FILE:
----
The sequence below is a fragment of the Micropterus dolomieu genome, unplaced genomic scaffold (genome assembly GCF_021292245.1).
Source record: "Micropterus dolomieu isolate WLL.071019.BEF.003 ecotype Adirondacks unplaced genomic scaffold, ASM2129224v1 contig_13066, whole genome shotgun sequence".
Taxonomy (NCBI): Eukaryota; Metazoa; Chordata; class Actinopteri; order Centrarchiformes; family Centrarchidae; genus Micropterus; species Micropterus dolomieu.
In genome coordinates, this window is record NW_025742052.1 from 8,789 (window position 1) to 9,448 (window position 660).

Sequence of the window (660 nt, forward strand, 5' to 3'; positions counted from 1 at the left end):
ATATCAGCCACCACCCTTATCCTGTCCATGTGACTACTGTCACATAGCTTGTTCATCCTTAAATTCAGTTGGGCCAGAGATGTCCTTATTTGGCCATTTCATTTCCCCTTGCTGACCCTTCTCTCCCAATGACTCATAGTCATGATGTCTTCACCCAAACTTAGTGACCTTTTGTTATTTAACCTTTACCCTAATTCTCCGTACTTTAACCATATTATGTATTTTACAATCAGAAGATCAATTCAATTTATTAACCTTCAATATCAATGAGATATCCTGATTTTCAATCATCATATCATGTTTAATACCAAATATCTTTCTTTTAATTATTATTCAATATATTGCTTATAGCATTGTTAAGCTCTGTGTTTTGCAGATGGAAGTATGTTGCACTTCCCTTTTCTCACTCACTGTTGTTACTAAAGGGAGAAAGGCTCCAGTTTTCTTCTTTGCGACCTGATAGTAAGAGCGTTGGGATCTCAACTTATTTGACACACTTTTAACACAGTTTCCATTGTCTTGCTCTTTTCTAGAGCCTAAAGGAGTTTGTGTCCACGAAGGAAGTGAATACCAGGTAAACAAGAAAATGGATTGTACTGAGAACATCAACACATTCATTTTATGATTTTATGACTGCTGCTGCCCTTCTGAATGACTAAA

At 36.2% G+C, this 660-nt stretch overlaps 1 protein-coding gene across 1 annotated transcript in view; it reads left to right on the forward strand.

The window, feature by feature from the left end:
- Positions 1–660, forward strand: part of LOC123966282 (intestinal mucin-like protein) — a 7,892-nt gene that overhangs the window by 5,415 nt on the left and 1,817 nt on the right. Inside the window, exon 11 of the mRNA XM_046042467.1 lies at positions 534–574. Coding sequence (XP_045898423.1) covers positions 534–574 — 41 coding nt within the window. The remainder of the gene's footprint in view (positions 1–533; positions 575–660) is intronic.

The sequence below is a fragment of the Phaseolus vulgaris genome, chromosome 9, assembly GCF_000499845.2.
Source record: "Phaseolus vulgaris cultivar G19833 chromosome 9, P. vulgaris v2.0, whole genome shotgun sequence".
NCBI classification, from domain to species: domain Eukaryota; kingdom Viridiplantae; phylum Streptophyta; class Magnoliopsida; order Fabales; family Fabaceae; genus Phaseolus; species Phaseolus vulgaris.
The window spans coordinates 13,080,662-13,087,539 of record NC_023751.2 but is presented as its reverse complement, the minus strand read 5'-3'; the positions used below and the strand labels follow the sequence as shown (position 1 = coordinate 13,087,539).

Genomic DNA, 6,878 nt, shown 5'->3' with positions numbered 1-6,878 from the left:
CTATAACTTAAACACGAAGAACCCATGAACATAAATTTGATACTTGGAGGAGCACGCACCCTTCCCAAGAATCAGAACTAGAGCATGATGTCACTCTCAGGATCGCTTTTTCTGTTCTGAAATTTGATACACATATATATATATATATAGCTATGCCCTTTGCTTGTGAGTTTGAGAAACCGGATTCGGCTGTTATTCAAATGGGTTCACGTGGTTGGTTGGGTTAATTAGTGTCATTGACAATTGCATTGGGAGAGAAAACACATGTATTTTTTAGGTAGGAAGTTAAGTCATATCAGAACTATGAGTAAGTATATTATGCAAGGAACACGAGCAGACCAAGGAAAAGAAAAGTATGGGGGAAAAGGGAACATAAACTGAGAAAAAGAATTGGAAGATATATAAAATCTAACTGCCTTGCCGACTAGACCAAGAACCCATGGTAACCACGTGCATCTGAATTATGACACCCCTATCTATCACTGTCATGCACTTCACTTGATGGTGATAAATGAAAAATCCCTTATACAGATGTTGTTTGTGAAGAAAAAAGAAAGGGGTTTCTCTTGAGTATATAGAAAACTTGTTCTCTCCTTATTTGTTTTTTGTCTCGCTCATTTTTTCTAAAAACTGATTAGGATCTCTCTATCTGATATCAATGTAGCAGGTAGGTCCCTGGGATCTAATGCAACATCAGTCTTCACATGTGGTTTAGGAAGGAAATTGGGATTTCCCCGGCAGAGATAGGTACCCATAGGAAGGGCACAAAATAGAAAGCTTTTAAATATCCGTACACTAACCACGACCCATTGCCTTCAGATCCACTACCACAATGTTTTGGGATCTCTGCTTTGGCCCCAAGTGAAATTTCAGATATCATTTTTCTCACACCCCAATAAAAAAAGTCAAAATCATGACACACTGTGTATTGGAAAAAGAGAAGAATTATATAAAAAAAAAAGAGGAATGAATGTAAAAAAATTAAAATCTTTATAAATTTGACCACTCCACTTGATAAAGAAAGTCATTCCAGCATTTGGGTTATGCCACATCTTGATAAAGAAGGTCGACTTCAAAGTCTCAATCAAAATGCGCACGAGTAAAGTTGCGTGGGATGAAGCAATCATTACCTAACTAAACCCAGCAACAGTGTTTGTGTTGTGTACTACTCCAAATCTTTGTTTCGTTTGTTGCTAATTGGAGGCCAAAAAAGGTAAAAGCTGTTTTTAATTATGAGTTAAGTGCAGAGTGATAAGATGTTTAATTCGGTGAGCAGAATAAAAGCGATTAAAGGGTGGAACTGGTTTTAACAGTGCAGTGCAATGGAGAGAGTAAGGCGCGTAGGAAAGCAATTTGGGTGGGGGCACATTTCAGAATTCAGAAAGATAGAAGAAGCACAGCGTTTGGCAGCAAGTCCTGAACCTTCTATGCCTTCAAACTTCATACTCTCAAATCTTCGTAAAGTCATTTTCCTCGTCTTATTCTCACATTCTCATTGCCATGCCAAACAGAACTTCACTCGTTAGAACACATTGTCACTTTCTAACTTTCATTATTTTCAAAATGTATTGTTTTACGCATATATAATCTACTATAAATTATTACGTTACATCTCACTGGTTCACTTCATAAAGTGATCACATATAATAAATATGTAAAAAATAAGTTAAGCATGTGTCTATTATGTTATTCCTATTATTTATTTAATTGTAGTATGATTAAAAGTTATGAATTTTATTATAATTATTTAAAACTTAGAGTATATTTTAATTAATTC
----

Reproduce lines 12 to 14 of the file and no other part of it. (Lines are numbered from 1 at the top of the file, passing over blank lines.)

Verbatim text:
NCBI classification, from domain to species: domain Eukaryota; kingdom Viridiplantae; phylum Streptophyta; class Magnoliopsida; order Fabales; family Fabaceae; genus Phaseolus; species Phaseolus vulgaris.
The window spans coordinates 13,080,662-13,087,539 of record NC_023751.2 but is presented as its reverse complement, the minus strand read 5'-3'; the positions used below and the strand labels follow the sequence as shown (position 1 = coordinate 13,087,539).

Genomic DNA, 6,878 nt, shown 5'->3' with positions numbered 1-6,878 from the left: